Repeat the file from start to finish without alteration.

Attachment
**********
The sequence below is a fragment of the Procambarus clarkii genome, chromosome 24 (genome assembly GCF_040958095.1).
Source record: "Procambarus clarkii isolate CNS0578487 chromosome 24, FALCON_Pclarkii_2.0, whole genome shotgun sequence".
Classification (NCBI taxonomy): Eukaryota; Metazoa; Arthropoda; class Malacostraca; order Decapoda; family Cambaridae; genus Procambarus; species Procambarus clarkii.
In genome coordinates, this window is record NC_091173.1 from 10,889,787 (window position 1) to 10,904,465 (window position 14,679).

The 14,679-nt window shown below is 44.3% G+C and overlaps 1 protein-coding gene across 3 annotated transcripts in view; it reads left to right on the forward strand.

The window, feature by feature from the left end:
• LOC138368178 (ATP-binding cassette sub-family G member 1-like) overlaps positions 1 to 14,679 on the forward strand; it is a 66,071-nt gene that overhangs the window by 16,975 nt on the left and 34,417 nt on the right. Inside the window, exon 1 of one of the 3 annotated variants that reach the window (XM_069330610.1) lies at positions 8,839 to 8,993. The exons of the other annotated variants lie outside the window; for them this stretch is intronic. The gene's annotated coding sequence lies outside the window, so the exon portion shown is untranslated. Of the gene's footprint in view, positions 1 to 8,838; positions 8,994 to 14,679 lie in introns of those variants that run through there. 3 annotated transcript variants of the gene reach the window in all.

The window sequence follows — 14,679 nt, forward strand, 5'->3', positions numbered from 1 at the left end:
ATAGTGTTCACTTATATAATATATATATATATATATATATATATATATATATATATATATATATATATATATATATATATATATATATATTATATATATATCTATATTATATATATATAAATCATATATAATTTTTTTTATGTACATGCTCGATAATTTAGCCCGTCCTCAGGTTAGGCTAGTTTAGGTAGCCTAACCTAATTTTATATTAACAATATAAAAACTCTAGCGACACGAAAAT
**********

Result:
The sequence below is a fragment of the Procambarus clarkii genome, chromosome 24 (genome assembly GCF_040958095.1).
Source record: "Procambarus clarkii isolate CNS0578487 chromosome 24, FALCON_Pclarkii_2.0, whole genome shotgun sequence".
Classification (NCBI taxonomy): Eukaryota; Metazoa; Arthropoda; class Malacostraca; order Decapoda; family Cambaridae; genus Procambarus; species Procambarus clarkii.
In genome coordinates, this window is record NC_091173.1 from 10,889,787 (window position 1) to 10,904,465 (window position 14,679).

The 14,679-nt window shown below is 44.3% G+C and overlaps 1 protein-coding gene across 3 annotated transcripts in view; it reads left to right on the forward strand.

The window, feature by feature from the left end:
• LOC138368178 (ATP-binding cassette sub-family G member 1-like) overlaps positions 1 to 14,679 on the forward strand; it is a 66,071-nt gene that overhangs the window by 16,975 nt on the left and 34,417 nt on the right. Inside the window, exon 1 of one of the 3 annotated variants that reach the window (XM_069330610.1) lies at positions 8,839 to 8,993. The exons of the other annotated variants lie outside the window; for them this stretch is intronic. The gene's annotated coding sequence lies outside the window, so the exon portion shown is untranslated. Of the gene's footprint in view, positions 1 to 8,838; positions 8,994 to 14,679 lie in introns of those variants that run through there. 3 annotated transcript variants of the gene reach the window in all.

The window sequence follows — 14,679 nt, forward strand, 5'->3', positions numbered from 1 at the left end:
ATAGTGTTCACTTATATAATATATATATATATATATATATATATATATATATATATATATATATATATATATATATATATATATATATATTATATATATATCTATATTATATATATATAAATCATATATAATTTTTTTTATGTACATGCTCGATAATTTAGCCCGTCCTCAGGTTAGGCTAGTTTAGGTAGCCTAACCTAATTTTATATTAACAATATAAAAACTCTAGCGACACGAAAAT